Tuesday, June 29, 2010

Pursuing Happiness

A few years ago, I was asked to speak on the Declaration of Independence at an event celebrating the 4th of July. At the time, I was struggling with the decision to go back to school, trying to figure out if I really had what it takes to be a writer, and missing many of the comforts of home and family. So I chose to speak on one particular phrase:

"We hold these truths to be self-evident, that all men are created equal, that they are endowed by their Creator with certain unalienable Rights, that among these are Life, Liberty and the pursuit of Happiness."

This year my thoughts have returned to this passage, especially the three basic human rights. While Life and Liberty are listed as passive, inherent privileges, Happiness is the only thing that we must actively pursue.

I have come to a bit of a crossroads in my life yet again, which always forces me to ask myself, "What will make me happy?" Just something else to think about this coming holiday.

Monday, June 28, 2010

Greetings from South Africa!

Okay, I'm not in South Africa, but a good friend of mine just got back from there last week. She went on a safari, climbed Table Mountain, attended the Honduras-Chile World Cup match, and got engaged (no blood diamonds for her). She even brought back some South African candy called Fizzies that kind of bubbles and foams in your mouth like sugary toothpaste.

I've wanted to go to South Africa since I was very young and first heard about this guy named Nelson Mandela and the ANC. I had a friend living in South Africa at the time, and he would send me airmail with pictures of the savannah and stories of the beautiful Bantu people he met. Writing my country report in sixth grade, I watched CNN as the racial tension mounted and held my breath for election results. It felt like I had a personal stake in that election: if Nelson Mandela didn't win, my report would be just another boring list of GDP and weather patterns. I was probably the only 13-year-old American who actually remembers watching the rugby game that inspired Invictus, long before Matt Damon and Morgan Freeman made it popular culture.

With the World Cup in full swing, it's kind of surreal to see that nation take center stage once again. I don't much care about soccer--who wins or losses--but a part of me really cares that these games go well. That people come away remembering South Africa as a country where good things happen. Yes, that nation has horrible crime statistics, and the unemployment rate is unbelievable, but don't we all need a little something to hold on to? Something that makes us proud and unique? Between these World Cup games and the 2016 Olympic games in Rio de Janeiro, it's about time we broaden our sports view and include the southern hemisphere in world-wide events.

Wednesday, June 23, 2010

finding my voice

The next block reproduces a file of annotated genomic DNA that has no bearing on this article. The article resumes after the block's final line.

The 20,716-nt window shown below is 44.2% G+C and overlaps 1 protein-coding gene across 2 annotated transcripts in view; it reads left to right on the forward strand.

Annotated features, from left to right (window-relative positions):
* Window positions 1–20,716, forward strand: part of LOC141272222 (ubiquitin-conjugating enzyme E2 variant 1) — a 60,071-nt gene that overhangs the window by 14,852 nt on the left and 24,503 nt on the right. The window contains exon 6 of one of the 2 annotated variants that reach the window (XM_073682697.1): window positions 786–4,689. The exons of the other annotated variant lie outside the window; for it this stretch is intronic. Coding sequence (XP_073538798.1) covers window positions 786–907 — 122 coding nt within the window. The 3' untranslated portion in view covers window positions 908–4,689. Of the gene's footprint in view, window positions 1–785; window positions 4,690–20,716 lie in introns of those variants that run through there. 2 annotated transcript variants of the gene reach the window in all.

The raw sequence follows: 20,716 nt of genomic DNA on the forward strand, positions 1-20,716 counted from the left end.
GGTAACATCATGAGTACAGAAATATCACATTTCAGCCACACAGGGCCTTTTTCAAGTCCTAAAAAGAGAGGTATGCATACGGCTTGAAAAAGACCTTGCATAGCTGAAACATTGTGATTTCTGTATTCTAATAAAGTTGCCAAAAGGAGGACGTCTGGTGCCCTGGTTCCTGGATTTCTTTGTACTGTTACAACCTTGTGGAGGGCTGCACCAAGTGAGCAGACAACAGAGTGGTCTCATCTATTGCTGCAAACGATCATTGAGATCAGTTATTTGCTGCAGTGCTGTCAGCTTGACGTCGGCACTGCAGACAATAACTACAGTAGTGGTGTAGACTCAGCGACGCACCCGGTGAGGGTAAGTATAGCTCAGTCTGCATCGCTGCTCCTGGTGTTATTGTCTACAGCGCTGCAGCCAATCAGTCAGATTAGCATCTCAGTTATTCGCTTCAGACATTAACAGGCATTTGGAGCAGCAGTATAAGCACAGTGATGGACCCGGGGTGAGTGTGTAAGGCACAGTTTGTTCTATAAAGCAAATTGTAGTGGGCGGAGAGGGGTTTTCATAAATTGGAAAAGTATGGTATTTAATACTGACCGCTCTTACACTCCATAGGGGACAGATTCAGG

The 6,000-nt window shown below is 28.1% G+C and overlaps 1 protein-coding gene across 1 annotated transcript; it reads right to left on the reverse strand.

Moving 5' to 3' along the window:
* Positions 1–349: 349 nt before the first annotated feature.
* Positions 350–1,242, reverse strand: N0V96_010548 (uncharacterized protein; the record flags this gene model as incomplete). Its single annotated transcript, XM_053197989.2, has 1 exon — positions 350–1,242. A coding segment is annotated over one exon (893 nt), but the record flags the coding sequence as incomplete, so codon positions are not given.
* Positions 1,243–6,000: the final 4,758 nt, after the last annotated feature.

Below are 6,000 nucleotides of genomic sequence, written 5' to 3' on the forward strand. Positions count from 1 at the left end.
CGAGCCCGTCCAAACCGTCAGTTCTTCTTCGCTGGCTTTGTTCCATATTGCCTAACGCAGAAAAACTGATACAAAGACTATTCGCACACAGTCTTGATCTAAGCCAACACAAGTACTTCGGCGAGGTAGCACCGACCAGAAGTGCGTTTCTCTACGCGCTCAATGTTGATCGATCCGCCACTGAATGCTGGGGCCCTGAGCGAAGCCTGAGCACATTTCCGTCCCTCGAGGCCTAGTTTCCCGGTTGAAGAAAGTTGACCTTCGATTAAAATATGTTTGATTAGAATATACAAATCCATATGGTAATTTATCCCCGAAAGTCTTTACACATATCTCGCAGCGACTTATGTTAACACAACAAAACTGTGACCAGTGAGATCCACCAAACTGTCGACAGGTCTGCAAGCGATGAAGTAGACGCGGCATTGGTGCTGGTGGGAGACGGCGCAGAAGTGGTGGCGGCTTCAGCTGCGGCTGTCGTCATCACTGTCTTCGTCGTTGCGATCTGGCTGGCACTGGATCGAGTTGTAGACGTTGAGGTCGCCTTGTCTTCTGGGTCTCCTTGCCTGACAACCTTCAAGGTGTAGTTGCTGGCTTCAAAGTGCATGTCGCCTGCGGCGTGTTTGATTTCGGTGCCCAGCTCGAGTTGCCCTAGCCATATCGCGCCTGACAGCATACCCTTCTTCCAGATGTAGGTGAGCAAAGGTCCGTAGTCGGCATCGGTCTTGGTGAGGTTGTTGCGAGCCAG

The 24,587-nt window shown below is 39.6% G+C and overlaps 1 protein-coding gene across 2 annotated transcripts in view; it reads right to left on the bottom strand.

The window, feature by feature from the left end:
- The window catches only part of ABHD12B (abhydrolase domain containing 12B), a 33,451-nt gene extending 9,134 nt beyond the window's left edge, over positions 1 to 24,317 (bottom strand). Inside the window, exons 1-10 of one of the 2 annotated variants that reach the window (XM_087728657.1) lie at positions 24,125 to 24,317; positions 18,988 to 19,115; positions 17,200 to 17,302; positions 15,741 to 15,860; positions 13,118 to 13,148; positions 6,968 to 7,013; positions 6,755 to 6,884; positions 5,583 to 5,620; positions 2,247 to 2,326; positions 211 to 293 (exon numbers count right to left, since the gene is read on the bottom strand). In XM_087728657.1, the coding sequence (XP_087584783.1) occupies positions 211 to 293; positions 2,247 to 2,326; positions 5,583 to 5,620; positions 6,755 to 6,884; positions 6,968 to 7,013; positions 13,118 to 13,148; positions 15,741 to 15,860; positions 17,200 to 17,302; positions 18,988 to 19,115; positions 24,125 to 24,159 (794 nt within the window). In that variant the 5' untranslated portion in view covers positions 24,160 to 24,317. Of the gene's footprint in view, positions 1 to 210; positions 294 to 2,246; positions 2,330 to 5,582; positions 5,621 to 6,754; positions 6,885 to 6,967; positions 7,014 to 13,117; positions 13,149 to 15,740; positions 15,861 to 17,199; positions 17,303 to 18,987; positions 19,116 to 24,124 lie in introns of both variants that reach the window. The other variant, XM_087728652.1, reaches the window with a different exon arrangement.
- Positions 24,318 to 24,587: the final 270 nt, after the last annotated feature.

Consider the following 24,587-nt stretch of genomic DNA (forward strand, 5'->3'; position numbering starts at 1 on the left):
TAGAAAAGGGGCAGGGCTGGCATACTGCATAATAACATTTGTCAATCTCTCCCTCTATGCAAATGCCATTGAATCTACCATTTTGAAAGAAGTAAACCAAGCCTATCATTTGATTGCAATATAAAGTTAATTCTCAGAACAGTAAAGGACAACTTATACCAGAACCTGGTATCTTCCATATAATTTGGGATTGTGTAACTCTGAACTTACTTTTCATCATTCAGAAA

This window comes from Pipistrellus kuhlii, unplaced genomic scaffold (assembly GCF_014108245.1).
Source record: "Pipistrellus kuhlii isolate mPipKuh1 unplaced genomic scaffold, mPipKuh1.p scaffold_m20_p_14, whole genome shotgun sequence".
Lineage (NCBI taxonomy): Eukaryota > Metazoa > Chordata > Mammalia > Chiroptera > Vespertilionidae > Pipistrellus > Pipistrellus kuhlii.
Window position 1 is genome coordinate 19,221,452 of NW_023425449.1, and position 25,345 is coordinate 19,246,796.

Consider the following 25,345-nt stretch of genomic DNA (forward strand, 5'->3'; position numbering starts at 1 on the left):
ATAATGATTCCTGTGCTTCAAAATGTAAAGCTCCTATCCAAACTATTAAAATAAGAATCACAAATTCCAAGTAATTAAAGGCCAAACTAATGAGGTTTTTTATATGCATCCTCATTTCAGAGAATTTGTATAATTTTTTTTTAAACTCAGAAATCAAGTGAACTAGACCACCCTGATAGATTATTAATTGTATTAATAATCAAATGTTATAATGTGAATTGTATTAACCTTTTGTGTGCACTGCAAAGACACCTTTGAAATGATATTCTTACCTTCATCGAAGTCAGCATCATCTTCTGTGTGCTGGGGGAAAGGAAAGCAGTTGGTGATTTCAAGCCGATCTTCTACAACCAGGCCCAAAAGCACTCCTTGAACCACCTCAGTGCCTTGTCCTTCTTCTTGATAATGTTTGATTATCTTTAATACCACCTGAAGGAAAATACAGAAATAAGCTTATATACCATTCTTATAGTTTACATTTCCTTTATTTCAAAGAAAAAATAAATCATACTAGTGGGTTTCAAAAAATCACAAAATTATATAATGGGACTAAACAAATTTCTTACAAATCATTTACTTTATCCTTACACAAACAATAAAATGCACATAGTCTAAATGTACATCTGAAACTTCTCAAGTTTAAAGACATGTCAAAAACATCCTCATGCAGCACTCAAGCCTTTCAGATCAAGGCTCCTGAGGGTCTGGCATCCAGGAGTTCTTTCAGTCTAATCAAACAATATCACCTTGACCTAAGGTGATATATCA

In my recent writing, I've been thinking a lot about voice. Both narrative voice and writing style. I've been working on a particular manuscript for awhile now, only to realize that I should be working on a different character's story. But in telling the new story, I have had to totally rethink how I write.

The first character is very much me. She is dialogue focused and action driven. The second character is kind of a quiet observer, something that I am not. So how will I be able to write two stories about two totally different characters yet still be me?

Every writer puts more than a little of themselves in what they write, drawing upon their own experiences and desires to build a three-dimensional character and relatable plot. And because people are complex and have multiple personality facets, a writer can create one character who is outspoken and gregarious and yet another who is sullen and introverted.

A great example of this is Chaucer's Canterbury Tales, which provides us with a litany of distinct characters in a single volume. Yet each story keeps to Chaucer's style--the Wife of Bath obviously being penned by the same author who created the Squire.

A more modern example of this same concept is Laurie Halse Anderson, who manages to publish consistently stellar contemporary YA novels, historical fiction and picture books. Twisted is even narrated by an ostracized teenage boy while Chains is told from the perspective of a young slave girl during the American Revolution.

If only I could crawl into the heads of great authors and figure out how they did it (and still do it). These characters in my head so want to be released onto the page. I just hope I am able to do them justice.

Sunday, June 20, 2010

The Best Dad in the World

I know pretty much everyone thinks their dad is the best dad in the world, but really, that title goes to my dad. I can't imagine having any other dad, and if I'd been raised by anyone else, I wouldn't be me. So this Fathers' Day, I share with you ten of my best memories of my father to prove that he really is The Best Dad in the World.